Several years ago, a real-estate agent had a client who took the closet out of the master bedroom and made a huge master bath. Big mistake. This change made the home much harder to sell. People need closets, They’ll walk in and count the number of closets per room. That is just one of the first things they will do.
Turning the garage into living space
Most people have cars they’d like to put a roof over, so getting rid of a garage makes a home less appealing to a lot of people. This renovation also will remove valuable storage space for many homeowners. While the importance of a garage may vary by location, 74% of recent buyers said that having a garage is extremely or very important, according to a recent survey of 7,500 people throughout the country by Crescent Communities, a real-estate investment and operating firm. If you’re going to turn a garage into a family room, office or extra bedroom, leave the garage door on the outside. When you go to sell, a buyer can easily turn the space back into a garage without too much trouble.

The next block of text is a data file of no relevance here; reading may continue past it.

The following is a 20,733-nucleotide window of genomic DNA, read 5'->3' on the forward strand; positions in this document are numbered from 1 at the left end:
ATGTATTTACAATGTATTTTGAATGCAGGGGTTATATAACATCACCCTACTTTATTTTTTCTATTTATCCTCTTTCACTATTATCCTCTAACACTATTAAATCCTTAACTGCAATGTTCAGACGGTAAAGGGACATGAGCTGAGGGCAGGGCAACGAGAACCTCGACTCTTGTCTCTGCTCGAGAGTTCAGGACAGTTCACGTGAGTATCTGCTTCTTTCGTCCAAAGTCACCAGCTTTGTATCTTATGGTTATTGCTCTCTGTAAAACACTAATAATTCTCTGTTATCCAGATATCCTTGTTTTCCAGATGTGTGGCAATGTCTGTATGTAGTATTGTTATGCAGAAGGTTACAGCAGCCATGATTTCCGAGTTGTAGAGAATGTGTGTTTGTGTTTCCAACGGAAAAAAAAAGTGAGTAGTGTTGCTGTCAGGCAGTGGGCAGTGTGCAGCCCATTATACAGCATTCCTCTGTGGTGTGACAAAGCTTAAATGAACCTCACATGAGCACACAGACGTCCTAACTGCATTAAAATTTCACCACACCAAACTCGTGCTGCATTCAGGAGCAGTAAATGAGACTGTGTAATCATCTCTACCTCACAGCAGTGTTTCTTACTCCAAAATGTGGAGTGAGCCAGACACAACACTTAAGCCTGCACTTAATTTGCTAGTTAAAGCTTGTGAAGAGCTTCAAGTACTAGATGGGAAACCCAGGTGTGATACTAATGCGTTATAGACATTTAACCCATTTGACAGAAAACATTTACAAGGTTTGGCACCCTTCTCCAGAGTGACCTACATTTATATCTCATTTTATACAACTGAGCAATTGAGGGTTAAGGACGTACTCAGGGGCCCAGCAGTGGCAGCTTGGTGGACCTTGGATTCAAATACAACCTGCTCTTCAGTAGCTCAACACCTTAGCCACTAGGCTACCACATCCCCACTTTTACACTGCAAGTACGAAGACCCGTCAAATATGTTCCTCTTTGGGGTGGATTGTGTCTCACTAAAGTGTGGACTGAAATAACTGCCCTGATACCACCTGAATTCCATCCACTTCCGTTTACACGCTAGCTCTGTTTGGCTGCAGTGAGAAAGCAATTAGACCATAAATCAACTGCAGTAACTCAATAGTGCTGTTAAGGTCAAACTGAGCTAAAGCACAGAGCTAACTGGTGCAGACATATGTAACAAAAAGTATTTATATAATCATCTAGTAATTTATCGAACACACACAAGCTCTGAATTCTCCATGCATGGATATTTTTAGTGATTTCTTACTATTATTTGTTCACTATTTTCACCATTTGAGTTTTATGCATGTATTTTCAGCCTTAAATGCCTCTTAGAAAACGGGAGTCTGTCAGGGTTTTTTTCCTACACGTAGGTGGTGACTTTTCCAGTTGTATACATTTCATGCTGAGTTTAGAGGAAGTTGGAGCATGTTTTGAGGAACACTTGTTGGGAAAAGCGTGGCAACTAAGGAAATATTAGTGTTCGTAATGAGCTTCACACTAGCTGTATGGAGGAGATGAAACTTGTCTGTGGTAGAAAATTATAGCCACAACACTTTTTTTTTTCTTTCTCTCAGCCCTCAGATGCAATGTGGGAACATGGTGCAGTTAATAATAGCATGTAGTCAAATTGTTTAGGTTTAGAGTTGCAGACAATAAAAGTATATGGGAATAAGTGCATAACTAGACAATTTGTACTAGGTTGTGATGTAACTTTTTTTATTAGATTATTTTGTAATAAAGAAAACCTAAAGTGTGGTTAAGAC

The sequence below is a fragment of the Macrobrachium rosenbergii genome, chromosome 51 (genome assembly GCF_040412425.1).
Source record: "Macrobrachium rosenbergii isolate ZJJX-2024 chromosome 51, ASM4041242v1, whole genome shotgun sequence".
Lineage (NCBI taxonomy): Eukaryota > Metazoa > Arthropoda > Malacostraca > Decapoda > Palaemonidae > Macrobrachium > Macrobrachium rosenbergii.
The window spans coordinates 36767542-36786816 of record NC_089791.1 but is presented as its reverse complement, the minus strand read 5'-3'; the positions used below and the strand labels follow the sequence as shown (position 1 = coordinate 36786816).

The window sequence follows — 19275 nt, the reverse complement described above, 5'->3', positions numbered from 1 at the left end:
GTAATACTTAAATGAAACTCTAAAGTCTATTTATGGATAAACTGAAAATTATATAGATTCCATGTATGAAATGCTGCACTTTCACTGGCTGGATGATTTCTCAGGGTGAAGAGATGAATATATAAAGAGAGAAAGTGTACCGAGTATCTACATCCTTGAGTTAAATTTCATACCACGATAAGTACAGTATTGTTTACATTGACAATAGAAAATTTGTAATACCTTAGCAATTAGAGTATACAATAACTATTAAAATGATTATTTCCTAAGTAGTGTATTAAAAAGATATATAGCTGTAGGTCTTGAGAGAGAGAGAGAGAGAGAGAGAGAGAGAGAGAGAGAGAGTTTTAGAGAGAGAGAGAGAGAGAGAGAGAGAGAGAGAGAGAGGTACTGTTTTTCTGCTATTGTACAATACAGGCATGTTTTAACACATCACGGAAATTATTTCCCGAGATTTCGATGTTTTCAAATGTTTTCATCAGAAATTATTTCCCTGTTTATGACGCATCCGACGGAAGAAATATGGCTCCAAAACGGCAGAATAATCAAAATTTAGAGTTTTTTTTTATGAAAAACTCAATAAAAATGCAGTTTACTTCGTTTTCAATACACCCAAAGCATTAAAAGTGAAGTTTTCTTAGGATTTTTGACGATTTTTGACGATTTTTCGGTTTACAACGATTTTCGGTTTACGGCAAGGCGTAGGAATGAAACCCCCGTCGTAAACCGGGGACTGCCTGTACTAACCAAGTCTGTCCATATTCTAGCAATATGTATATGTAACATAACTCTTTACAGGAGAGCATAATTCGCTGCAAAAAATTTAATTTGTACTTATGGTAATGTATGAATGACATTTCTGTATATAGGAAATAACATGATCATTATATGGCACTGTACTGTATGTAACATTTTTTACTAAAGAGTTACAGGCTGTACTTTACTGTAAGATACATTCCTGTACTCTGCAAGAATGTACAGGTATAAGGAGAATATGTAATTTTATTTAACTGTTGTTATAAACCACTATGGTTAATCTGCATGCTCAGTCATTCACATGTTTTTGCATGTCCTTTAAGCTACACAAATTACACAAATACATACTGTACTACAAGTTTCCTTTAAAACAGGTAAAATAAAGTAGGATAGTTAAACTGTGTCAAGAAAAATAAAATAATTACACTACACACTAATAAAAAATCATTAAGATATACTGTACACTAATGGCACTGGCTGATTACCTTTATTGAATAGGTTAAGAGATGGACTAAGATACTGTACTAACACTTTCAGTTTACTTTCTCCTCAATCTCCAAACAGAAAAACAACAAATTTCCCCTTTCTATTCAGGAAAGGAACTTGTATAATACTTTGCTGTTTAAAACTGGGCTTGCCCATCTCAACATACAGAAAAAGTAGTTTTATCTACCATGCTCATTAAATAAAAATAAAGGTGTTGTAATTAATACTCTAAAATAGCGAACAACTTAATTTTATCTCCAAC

An overabundance of wallpaper
Yes, wallpaper can be removed, but it can be a difficult endeavor, especially if there’s a lot of it throughout the home. And this goes for overdoing just about any finish.
All of this isn’t to say you shouldn’t take on any of these improvements. But if you do, if possible, do it in a way that you can put it back when you go to sell.
Guess which has most return on value?
According to the report, seven of the top 10 most cost-effective projects — nationally, in terms of value recouped — are exterior replacement projects. It deemed fiber-cement siding replacement as the project expected to return the most value, with an estimated 78 percent of costs recouped upon resale.
- Vinyl siding projects were expected to return more than 69 percent of costs.
- Steel entry door replacement was the least expensive project in the report, costing little more than $1,200 on average, and was expected to recoup 73 percent of costs.
- Garage door replacements have seen prices fall more than 15 percent nationally and can be expected to return more than 71 percent of the cost.
- A “midrange attic bedroom” is expected to return 72.5 percent of costs upon resale, in part because it is “the least expensive way to add a bedroom and bathroom within a home’s existing footprint.”